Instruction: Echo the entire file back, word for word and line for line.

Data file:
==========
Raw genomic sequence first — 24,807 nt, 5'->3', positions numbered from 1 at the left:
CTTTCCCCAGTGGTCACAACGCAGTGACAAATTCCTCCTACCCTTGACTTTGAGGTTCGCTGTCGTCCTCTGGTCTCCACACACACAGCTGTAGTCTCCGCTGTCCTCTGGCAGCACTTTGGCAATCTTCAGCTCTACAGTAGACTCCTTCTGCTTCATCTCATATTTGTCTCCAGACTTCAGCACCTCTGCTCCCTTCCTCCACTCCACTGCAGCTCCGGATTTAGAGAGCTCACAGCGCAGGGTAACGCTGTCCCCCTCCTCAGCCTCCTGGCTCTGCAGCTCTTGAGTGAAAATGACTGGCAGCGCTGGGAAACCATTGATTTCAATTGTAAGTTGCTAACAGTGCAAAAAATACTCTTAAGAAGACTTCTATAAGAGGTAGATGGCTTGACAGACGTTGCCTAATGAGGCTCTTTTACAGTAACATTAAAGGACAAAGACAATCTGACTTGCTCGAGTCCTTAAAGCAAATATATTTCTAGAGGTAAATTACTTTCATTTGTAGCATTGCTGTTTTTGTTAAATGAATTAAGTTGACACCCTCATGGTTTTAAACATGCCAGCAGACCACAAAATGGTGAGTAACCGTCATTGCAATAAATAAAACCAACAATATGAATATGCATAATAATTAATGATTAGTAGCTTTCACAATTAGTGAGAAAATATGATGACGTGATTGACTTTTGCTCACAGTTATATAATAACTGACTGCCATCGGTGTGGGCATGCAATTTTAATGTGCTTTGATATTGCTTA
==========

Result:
Raw genomic sequence first — 24,807 nt, 5'->3', positions numbered from 1 at the left:
CTTTCCCCAGTGGTCACAACGCAGTGACAAATTCCTCCTACCCTTGACTTTGAGGTTCGCTGTCGTCCTCTGGTCTCCACACACACAGCTGTAGTCTCCGCTGTCCTCTGGCAGCACTTTGGCAATCTTCAGCTCTACAGTAGACTCCTTCTGCTTCATCTCATATTTGTCTCCAGACTTCAGCACCTCTGCTCCCTTCCTCCACTCCACTGCAGCTCCGGATTTAGAGAGCTCACAGCGCAGGGTAACGCTGTCCCCCTCCTCAGCCTCCTGGCTCTGCAGCTCTTGAGTGAAAATGACTGGCAGCGCTGGGAAACCATTGATTTCAATTGTAAGTTGCTAACAGTGCAAAAAATACTCTTAAGAAGACTTCTATAAGAGGTAGATGGCTTGACAGACGTTGCCTAATGAGGCTCTTTTACAGTAACATTAAAGGACAAAGACAATCTGACTTGCTCGAGTCCTTAAAGCAAATATATTTCTAGAGGTAAATTACTTTCATTTGTAGCATTGCTGTTTTTGTTAAATGAATTAAGTTGACACCCTCATGGTTTTAAACATGCCAGCAGACCACAAAATGGTGAGTAACCGTCATTGCAATAAATAAAACCAACAATATGAATATGCATAATAATTAATGATTAGTAGCTTTCACAATTAGTGAGAAAATATGATGACGTGATTGACTTTTGCTCACAGTTATATAATAACTGACTGCCATCGGTGTGGGCATGCAATTTTAATGTGCTTTGATATTGCTTA